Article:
Chairman Zine said what’s going to happen to the Blue’s mural? Mrs. Morgan said that’s next.

Chairman Zine said this wall is not painted.

Ms. Evans said correct.

Chairman Zine said do we have a special provision for ghost murals as opposed to regular murals or is this going to come back to haunt us in the future?

Mrs. Morgan said staff did some research on murals on unpainted brick. It seems in other communities there is a mixture. Some of them are like Aurora and prohibit it on unpainted brick. Some of them didn’t specify. Some of them even said they encouraged painted murals as opposed to installing things onto the brick. I spoke to the Development Services Director, who is an architect. The reason you don’t paint brick is that it can cause water to be trapped into the brick. It doesn’t allow it to breathe, so then you get the whole freeze/thaw. It thaws and it cracks. With murals, since you are talking a smaller area, the water still does have a way to work its way out from around the mural, particularly if the bottom is not paint, the water can make its way down and then come out and evaporate. So painting a small portion of a building façade, there is not as huge of a concern with the maintenance issue. It also, depending, and I think going toward setting a precedent, is that we want to make sure what elevations because we want to make sure it is an elevation that does not have major character defining features, so you are not hurting any of the architectural features. This one is a side elevation that has kind of been changed through the years. It is not really hurting any of the fabric, plus this one particularly some of it was already painted at some point because we know historically there were painted murals on that side, or painted signage at that point in time.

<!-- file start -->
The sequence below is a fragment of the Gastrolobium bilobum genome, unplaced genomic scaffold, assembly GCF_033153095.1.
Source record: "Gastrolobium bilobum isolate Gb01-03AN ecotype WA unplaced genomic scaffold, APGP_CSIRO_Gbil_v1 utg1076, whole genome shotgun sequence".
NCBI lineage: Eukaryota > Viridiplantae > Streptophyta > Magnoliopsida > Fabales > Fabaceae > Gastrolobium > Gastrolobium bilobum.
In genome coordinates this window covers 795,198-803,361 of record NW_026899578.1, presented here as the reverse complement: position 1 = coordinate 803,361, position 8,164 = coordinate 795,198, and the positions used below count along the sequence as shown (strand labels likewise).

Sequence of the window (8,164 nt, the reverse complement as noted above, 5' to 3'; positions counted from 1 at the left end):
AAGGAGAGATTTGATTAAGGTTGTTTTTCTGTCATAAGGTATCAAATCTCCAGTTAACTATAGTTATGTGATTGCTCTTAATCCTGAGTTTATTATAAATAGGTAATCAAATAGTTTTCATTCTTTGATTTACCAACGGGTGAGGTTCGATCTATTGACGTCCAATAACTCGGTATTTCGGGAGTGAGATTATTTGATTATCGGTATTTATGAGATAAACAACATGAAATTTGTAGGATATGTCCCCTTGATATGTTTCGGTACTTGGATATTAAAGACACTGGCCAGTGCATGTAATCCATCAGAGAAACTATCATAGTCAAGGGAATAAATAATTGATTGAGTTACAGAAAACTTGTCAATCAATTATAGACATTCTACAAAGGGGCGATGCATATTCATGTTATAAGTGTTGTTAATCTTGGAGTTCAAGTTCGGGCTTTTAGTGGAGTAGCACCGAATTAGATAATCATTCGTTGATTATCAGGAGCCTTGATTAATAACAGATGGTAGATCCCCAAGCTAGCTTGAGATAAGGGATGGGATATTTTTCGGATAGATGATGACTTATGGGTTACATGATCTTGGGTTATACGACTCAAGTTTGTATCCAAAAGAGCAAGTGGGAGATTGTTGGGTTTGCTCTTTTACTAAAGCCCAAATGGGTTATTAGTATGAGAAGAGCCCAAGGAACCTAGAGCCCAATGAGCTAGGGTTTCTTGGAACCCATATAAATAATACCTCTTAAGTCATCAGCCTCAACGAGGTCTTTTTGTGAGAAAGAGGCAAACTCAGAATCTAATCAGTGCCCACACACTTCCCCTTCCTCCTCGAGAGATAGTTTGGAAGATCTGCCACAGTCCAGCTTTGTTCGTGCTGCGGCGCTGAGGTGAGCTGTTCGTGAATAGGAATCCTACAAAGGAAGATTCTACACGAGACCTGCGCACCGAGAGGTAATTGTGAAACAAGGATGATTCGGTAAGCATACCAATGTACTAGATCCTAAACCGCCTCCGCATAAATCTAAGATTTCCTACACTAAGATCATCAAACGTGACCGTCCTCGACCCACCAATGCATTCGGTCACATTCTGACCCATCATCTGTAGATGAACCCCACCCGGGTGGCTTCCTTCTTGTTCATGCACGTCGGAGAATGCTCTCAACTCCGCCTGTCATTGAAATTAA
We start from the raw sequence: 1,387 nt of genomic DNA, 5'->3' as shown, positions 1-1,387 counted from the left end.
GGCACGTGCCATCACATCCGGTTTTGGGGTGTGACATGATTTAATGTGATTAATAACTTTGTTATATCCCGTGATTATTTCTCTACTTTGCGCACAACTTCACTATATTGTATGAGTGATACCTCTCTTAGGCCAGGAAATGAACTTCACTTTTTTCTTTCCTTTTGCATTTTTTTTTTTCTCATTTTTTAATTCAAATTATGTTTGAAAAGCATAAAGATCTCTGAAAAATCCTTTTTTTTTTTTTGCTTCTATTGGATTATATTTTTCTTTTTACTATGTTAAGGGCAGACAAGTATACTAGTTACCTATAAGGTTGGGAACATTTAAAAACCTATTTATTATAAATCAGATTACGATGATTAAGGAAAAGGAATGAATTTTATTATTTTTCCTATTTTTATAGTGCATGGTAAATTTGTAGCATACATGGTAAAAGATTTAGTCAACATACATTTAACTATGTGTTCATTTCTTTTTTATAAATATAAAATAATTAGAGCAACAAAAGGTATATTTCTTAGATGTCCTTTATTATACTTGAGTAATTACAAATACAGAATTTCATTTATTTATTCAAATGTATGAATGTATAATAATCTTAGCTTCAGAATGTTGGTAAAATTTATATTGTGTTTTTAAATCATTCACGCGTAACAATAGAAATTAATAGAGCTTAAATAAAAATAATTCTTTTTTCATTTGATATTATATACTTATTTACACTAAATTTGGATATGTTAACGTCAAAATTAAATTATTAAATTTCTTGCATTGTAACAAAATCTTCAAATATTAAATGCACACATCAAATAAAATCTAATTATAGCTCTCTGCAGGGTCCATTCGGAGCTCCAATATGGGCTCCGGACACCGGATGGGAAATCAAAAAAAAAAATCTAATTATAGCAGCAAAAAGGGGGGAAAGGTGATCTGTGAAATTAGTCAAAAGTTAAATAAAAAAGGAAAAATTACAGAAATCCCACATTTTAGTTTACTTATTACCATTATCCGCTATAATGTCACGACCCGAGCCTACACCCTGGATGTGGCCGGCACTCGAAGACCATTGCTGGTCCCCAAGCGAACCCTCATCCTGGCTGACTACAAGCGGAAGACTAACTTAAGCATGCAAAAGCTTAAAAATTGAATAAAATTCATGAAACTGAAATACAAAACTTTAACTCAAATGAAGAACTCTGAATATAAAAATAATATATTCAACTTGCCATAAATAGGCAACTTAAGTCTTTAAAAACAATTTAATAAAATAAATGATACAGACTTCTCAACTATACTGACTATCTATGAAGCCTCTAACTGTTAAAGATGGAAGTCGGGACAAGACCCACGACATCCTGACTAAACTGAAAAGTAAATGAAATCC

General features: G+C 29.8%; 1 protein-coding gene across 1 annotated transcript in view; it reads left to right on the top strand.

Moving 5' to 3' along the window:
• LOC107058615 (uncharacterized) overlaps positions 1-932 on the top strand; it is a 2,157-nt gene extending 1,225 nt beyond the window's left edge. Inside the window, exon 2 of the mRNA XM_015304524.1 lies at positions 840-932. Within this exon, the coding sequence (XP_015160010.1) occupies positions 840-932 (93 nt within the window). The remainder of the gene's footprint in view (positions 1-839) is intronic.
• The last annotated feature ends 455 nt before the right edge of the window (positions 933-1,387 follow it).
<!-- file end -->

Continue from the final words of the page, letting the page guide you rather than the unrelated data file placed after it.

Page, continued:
Chairman Zine said it sounds to me like somebody can use those same arguments against us in the future.

Mrs. Morgan said I think that’s where we would have to do a case by case basis. What type of elevation is it? How big is the mural? If we felt that that particular brick would have a, if there was a major concern with the size and location of it causing damage, I think we would have to take that on a case by case basis.